Proposed FLUMAs are amendments to the Future Land Use Element of the City's Comprehensive Plan and are subject to review and approval, by the City Commission and the Board of County Commissioners (BCC), sitting as the Countywide Planning Authority (CPA). The FLUMA process takes about six months from start to finish and can be initiated four times a year. Section 4.5 of the City’s Comprehensive Development Code (CDC) explains in detail the review criteria, application requirements, and procedures for processing a Level IV Comprehensive Plan Future Land Use Map Amendment.
Why is a FLUMA needed?
If a property owner wants to use or develop a property in a way that is not allowed under the existing Future Land Use
classification, the property owner may request a Future Land Use Map Amendment (FLUMA). The FLUMA process, allows
property owners or authorized agents to propose a change to a property’s Future Land Use classification.
Example: A property owner seeks to develop a single-family subdivision on their property. This proposed use is not
permitted under its existing Institutional (I) Future Land Use classification. In such an instance, the property owner could
apply for a FLUMA to change the classification to one that allows single-family residential, such as Residential Low (RL).

All Future Land Use Amendments must be reviewed for consistency with the goals, objectives, and policies of the
Comprehensive Plan, Ch. 163, Part II, Florida Statues, and the Countywide Rules.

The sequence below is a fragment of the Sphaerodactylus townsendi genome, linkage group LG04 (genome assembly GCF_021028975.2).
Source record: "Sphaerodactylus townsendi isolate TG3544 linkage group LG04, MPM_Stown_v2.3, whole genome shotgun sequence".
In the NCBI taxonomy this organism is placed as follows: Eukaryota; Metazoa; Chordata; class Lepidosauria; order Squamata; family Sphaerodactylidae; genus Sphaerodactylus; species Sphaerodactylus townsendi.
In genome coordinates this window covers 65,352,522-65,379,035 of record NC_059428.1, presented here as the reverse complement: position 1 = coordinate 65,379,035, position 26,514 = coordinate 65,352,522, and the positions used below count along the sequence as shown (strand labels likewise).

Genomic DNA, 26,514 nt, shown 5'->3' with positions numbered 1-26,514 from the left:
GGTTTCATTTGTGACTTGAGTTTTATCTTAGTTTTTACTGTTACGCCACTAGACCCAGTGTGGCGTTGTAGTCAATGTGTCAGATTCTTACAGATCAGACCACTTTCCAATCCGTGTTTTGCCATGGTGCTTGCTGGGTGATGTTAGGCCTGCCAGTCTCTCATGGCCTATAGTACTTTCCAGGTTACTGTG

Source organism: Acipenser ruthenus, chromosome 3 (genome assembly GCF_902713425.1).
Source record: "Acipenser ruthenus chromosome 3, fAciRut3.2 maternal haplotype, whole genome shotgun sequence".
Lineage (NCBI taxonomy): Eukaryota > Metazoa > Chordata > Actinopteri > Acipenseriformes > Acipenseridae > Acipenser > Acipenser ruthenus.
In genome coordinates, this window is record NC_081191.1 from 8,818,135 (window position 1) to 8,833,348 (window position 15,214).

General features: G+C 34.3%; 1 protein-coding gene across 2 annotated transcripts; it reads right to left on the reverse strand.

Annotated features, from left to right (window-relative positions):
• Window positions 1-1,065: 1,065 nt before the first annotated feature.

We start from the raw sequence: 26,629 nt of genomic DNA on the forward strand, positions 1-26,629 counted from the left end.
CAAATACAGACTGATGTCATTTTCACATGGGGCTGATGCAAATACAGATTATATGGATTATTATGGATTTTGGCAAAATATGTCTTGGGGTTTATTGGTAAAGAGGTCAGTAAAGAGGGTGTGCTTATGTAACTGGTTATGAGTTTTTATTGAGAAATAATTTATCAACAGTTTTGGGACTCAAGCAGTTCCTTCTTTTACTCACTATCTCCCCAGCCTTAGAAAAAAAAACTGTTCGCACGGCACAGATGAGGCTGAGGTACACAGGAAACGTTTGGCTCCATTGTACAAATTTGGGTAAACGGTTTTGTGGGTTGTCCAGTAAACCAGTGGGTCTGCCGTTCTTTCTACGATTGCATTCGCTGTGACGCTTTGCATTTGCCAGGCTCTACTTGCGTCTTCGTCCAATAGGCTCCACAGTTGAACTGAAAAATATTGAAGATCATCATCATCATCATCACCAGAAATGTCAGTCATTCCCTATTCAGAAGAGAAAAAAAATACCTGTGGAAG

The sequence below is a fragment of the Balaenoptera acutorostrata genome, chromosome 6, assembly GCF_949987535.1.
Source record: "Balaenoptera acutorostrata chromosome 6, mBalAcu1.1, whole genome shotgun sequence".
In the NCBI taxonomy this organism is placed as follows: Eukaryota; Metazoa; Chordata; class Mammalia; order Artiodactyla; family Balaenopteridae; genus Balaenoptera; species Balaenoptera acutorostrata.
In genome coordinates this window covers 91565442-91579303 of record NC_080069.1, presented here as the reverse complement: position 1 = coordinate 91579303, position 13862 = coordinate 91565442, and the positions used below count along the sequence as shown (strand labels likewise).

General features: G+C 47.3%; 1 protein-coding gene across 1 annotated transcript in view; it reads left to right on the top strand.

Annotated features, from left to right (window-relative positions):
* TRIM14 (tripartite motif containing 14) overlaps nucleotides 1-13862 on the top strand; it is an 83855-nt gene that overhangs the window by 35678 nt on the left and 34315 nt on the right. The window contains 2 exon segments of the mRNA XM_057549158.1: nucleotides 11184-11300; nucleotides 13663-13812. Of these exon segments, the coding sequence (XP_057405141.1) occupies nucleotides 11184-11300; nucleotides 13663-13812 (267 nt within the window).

1. Property owner or authorized agent requests a preapplication meeting with City staff to discuss proposed Future Land Use Map Amendment (FLUMA). 
2. Property owner or authorized agent submits a FLUMA application including a written statement consistent with the review criteria in Section 4.5.3 of the Comprehensive Development Code.
3.  Staff schedules a public hearing before the Planning Board, which recommends approval or denial of the amendment to the City Commission. Property owners within 500 ft of the subject property are notified two weeks prior to the Planning Board hearing through a public notice and a property posting. The property owner or authorized agent may attend the hearing.
4. Staff schedules the proposal to go before the City Commission as a first reading. At the first reading, the City Commission will vote on whether the amendment should be submitted to the Pinellas Planning Council (PPC) also known as “Forward Pinellas,” and the Countywide Planning Authority (CPA) for consideration as a Countywide Plan Map amendment. For large-scale FLUMAs (over 10 acres), the first City Commission meeting is also required to be a public hearing. 
5. If approved by the City Commission at first reading, the proposed FLUMA is sent by staff to County agencies referenced under step 4 (left) and the Department of Economic Opportunity (DEO) if it is a large-scale amendment.
6. If approved by relevant agencies, staff schedules the proposed FLUMA to be brought back to City Commission for a second and final public hearing. 
7. If approved by City Commission at the final public hearing, staff sends the adopted Comprehensive Plan FLUMA to the DEO as well as other governmental agencies within 10 working days from the second and final adoption public hearing. 
8. Any affected person may file a petition with the state agency within 21 days after publication of the adoption of the FLUMA. If no petitions are filed, the amendment becomes effective 31 days after the final adoption public hearing.